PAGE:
we hope everybody had nice seasonal holidays and is back fresh and ready to move on with another year of activity.
In this blog we'd like to present some of the work we have been doing in recent time to improve GeoTools and GeoServer raster reprojection abilities.
Raster reprojection is a quite heavy process in which every single pixel of the original image has to be mapped into a new position in the target raster. Here is a visual representation of a small set of pixels, before and after the reprojection (in this case, from WGS84 to polar stereographic):
A point by point reprojection is obviously taking quite a toll, a screen sized image has easily well over one million pixels to reproject, much more than the number of vertices one can find in the common vector map. To make things worse, the transformation to be used often involves trigonometric functions and other complex mathematical tools that visibly slow down the calculation.
The reprojection algorithm used by GeoServer and GeoTools until now worked exactly like that, it used a very accurate but also very slow approach.
Now, if you think about it, the transformation applied to one pixel and the one applied to the next one are basically the same, the difference is going to be minimal. If we only had a small bunch of pixels we could compute a simple translation and apply it to them all.
Having more pixels we could try to approximate the overall transformation with a simple linear one, which in two dimensional space is known as an affine transformation.
If the area gets larger a single affine transformation would not be good enough anymore, but we could use many of them to fit different areas of the raster.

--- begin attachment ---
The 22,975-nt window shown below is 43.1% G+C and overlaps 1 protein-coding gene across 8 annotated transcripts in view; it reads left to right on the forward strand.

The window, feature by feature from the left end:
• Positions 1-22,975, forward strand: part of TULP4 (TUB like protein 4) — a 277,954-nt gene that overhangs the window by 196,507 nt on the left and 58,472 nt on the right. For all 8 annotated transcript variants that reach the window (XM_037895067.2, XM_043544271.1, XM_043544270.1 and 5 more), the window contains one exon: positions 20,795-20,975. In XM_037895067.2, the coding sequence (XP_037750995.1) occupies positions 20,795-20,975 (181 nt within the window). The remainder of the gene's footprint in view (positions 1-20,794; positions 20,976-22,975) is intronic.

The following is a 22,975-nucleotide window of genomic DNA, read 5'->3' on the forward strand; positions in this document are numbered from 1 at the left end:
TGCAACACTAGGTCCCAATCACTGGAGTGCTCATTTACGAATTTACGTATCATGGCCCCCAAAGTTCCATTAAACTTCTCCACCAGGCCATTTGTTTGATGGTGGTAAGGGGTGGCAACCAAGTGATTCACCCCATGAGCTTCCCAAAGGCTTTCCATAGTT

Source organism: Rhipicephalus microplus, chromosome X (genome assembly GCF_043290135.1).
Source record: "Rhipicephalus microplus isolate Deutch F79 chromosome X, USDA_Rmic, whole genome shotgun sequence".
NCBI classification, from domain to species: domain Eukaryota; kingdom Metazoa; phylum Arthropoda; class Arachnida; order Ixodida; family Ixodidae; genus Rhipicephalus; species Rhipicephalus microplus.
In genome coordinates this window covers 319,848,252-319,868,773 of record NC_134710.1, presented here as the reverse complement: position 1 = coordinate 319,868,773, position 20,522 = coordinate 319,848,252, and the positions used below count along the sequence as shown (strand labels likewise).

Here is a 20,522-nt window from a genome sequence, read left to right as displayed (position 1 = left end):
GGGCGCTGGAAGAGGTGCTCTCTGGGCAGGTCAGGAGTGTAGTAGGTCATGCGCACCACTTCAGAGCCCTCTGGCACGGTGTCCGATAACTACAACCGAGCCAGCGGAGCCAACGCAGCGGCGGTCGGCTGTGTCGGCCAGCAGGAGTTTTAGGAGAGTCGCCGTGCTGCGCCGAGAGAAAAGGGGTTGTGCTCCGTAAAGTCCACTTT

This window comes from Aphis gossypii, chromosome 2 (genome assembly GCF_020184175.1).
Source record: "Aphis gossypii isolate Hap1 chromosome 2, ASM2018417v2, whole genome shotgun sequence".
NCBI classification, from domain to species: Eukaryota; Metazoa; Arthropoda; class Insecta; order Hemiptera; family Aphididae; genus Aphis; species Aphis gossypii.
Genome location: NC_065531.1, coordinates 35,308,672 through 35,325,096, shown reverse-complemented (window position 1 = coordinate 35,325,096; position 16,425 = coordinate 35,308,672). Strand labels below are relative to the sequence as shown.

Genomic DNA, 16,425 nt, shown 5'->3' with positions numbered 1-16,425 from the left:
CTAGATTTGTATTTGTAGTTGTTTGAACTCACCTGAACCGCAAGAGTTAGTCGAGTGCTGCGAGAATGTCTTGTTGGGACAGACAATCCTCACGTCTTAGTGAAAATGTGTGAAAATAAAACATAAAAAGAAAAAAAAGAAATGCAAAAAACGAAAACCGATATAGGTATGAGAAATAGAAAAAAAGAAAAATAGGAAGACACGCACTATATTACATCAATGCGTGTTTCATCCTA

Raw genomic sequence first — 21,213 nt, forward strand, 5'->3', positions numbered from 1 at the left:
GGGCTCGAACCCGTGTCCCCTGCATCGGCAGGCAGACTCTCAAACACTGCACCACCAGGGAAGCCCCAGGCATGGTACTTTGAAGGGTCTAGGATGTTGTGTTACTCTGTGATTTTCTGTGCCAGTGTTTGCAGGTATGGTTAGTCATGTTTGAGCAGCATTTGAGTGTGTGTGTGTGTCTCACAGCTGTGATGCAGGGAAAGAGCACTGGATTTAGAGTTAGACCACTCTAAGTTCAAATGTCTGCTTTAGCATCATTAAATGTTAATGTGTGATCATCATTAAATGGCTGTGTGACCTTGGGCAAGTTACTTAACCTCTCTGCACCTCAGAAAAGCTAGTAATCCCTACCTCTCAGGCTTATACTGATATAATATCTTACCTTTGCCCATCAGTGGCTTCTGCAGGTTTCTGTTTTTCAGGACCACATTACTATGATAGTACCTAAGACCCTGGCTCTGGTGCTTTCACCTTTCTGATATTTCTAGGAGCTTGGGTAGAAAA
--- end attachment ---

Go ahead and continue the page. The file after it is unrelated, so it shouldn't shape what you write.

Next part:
Have a look at the following one dimensional representation to get the gist of the idea (this is known as piecewise linear function):
The trick to apply this approach if finding out where and how much to subdivide the original area into discrete pieces that can use a single affine transform: to do so we devised a simple error estimation method that proved to work well with all common map projections.
So we start by evaluating the linear transformation error over the entire raster area, if it's larger than a certain target we split the area and evaluate again, and recurse this way until the approximation error has been put under control.
The optimized method proved to be quite effective, drastically reducing the time it takes to reproject a raster. We made some tests with GeoServer using the same data and the same reprojection test used in the FOSS4G 2010 WMS shootout measuring a six times speedup:
We also compared the images generated by the original and optimized method finding there was hardly any human noticeable difference, and very little difference that could be machine detected at all.
For all of you that want to dig into the nitty-gritty details, we have a full tech report that you can inspect.
There is still plenty that can be done to optimize further raster data reading and in memory transformations to reach even higher performance and scalability. Interested? Let us know!
The GeoSolutions team